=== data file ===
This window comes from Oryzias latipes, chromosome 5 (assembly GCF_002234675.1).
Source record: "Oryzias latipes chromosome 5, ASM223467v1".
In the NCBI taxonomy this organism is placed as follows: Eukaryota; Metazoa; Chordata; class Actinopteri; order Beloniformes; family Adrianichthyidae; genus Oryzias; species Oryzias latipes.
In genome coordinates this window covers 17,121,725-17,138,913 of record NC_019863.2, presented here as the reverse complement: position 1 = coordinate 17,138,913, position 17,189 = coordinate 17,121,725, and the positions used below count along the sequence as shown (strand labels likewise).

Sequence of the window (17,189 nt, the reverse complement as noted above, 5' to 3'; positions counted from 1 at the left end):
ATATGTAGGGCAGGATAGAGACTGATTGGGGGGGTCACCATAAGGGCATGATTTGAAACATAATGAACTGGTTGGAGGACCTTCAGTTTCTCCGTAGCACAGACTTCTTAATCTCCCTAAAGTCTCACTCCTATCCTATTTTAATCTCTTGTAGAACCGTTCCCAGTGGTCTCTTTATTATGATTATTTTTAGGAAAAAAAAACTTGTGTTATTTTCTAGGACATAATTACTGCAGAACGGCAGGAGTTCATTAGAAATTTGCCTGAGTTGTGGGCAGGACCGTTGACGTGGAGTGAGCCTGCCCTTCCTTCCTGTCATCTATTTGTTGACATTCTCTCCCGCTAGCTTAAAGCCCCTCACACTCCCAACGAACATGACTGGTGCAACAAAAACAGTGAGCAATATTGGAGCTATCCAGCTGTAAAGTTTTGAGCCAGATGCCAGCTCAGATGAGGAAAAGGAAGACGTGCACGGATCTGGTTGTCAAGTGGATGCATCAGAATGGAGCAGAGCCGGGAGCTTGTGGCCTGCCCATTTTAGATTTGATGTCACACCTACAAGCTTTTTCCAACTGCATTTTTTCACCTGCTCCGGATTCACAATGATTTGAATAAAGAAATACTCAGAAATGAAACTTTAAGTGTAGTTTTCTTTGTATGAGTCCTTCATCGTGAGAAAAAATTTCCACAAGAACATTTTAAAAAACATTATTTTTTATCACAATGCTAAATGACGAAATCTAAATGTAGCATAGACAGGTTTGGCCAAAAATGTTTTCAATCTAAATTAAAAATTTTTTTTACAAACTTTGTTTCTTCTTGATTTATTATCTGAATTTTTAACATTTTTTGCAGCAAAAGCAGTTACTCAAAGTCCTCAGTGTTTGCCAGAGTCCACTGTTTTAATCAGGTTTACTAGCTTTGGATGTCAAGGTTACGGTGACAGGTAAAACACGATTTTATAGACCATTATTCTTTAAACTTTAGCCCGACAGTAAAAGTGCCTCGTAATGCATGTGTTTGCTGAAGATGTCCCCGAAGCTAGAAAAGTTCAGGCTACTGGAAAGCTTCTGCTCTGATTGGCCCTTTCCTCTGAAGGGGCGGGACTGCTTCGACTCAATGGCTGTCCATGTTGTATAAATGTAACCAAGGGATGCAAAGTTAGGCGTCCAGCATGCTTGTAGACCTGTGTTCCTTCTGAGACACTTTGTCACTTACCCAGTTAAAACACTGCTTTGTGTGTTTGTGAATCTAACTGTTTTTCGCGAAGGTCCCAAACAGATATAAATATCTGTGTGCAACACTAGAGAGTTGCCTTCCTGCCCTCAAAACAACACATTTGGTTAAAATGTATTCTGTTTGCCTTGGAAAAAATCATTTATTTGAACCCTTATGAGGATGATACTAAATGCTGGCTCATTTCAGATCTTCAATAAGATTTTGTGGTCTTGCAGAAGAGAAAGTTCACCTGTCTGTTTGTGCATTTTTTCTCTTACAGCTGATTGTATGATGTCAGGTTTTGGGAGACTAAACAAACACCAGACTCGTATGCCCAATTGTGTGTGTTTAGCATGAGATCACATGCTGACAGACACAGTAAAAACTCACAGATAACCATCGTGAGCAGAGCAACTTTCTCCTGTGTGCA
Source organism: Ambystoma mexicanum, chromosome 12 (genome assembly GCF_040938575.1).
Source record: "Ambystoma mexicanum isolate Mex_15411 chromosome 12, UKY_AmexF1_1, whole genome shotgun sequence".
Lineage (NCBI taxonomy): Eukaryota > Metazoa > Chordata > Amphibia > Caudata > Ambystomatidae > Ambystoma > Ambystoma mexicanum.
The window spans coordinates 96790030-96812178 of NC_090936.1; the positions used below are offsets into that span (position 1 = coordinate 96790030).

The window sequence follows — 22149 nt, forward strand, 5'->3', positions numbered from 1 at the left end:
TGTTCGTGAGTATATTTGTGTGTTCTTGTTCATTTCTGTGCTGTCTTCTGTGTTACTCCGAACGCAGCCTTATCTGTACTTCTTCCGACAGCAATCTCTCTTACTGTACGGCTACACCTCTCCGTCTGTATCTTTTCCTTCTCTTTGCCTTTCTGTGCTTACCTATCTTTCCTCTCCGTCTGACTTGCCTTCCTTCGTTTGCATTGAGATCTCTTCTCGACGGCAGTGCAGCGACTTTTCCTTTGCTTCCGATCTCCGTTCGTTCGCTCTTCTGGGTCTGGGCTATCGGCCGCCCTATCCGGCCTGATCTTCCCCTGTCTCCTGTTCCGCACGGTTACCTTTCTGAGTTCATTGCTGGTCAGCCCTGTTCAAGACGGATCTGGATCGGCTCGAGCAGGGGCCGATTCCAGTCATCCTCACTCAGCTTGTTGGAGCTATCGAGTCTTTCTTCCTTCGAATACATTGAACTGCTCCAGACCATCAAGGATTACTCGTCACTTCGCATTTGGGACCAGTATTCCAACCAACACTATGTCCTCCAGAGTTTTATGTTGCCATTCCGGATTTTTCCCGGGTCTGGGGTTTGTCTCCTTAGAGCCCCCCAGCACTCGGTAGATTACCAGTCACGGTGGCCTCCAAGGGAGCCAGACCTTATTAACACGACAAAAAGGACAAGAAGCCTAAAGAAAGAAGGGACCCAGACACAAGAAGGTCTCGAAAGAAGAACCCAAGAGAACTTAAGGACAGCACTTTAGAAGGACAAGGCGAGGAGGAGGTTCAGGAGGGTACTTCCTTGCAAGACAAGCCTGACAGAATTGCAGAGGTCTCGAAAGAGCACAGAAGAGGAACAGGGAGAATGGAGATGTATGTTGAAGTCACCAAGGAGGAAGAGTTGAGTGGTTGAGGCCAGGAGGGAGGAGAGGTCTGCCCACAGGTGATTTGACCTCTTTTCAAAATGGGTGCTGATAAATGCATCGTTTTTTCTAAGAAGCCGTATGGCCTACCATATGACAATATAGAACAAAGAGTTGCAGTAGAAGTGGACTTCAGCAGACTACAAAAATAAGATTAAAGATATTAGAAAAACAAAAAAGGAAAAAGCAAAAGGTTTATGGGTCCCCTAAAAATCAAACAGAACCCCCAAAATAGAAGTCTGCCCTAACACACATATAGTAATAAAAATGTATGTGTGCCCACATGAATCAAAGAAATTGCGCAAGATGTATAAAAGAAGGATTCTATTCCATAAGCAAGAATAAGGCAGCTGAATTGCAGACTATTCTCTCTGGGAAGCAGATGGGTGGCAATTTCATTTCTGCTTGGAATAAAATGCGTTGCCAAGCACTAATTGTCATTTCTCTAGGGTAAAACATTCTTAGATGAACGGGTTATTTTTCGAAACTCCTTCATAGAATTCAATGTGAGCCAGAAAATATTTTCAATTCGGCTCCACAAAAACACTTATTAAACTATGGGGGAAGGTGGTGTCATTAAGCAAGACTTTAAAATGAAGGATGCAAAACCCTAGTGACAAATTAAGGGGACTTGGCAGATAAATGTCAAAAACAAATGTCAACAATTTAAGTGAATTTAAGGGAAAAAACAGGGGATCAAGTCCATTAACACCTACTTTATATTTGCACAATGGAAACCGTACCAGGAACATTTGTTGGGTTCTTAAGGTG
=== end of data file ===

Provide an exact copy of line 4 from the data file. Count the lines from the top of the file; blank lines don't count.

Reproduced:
In genome coordinates this window covers 17,121,725-17,138,913 of record NC_019863.2, presented here as the reverse complement: position 1 = coordinate 17,138,913, position 17,189 = coordinate 17,121,725, and the positions used below count along the sequence as shown (strand labels likewise).